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Top Food Tweets: Do People's Favorites Contain Healthy Items?

Top Food Tweets: Do People's Favorites Contain Healthy Items?

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First Posted: Oct 19, 2016 03:50 AM EDT
Roast Chicken
Among the 10 most tweeted types of food, only chicken qualifies as healthy.

(Photo : David Silverman/Getty Images)

In the midst of people having a high engagement in social media, a study revealed the top food tweets in the continental U.S. Bad news: Most types of food that made it to the Top 10 do not qualify as healthy items.

NDTV reported that among the top food tweets, only chicken can qualify as healthy. Apart from giving clues on which foods are popular, Twitter posts also indicate important things about people’s health. Apparently, those who expressed thoughts about healthy items were more likely to be healthier in general.

According to The Times of India, University of Utah scientists surveyed around 80 million Twitter messages from mid-2014 to mid-2015. They found that “coffee” ranked first in the top food tweets. “Beer” and “pizza” followed, while “chicken” ranked seventh. Here are the food items that made it to the list according to the order of precedence: Coffee, Beer, Pizza, Starbucks, IPA (beer), Wine, Chicken, BBQ, Ice Cream, and Taco/Tacos.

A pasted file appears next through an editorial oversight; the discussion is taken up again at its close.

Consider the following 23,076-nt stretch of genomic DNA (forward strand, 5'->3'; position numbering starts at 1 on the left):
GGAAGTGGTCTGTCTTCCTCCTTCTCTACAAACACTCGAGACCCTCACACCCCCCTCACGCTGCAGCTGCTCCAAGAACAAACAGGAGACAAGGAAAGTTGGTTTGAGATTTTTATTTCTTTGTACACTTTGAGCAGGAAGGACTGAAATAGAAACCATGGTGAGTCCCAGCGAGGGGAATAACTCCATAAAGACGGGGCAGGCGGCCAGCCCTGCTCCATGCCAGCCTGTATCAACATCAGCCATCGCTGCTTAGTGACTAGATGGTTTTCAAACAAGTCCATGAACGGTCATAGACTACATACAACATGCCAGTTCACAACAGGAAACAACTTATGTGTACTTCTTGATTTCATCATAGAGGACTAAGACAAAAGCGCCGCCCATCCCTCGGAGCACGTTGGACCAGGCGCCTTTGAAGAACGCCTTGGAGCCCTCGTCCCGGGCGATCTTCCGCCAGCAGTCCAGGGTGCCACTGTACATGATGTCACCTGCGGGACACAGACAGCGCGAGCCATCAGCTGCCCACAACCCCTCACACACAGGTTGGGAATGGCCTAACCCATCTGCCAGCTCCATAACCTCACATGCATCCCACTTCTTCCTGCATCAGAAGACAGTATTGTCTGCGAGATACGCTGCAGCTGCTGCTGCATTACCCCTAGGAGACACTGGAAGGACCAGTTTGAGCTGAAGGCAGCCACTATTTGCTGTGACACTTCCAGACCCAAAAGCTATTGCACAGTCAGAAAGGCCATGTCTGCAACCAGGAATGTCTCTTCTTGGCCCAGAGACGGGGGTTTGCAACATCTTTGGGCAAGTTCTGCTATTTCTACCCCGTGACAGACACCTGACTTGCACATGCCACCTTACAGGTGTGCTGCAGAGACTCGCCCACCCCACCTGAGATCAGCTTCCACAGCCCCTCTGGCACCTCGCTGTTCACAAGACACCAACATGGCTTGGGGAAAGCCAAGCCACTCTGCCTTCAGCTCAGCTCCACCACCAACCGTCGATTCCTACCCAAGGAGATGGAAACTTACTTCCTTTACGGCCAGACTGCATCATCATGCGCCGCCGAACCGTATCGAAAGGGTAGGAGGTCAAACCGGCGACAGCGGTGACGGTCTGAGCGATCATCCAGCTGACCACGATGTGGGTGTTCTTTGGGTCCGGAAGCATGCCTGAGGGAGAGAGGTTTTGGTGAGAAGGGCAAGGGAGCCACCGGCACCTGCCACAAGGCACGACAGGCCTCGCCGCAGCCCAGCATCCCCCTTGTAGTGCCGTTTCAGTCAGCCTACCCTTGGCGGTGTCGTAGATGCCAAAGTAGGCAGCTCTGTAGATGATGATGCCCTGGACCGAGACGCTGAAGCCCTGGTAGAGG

The scientists likewise went through the four million food tweets that fell on the health spectrum’s opposite ends. They sorted tweets that mentioned lean meats, fruits, vegetables, nuts, and fast food restaurants. Starbucks was the only fast food brand featured.

Meanwhile, more important insights came when researchers cross-referenced two types of tweets about food focusing on the neighborhoods they came from. They found that food tweets from poor neighborhoods and areas with huge household were less likely to feature healthy items. Also, people living in places with dense fast food restaurants often tweeted about fast food.

From the data gathered, the study suggested that the neighborhood or environment has a great impact on the health and well-being. According to Ouynh Nguyen of the University of Utah, the data indicate that certain neighborhoods have fewer resources supporting healthy items and healthy diets. Nguyen is an assistant professor in the College of Health.

JMIR Public Health and Surveillance published the study. In the time being, researchers have also used Twitter to gauge the smoking prevalence and search for the source of outbreaks.

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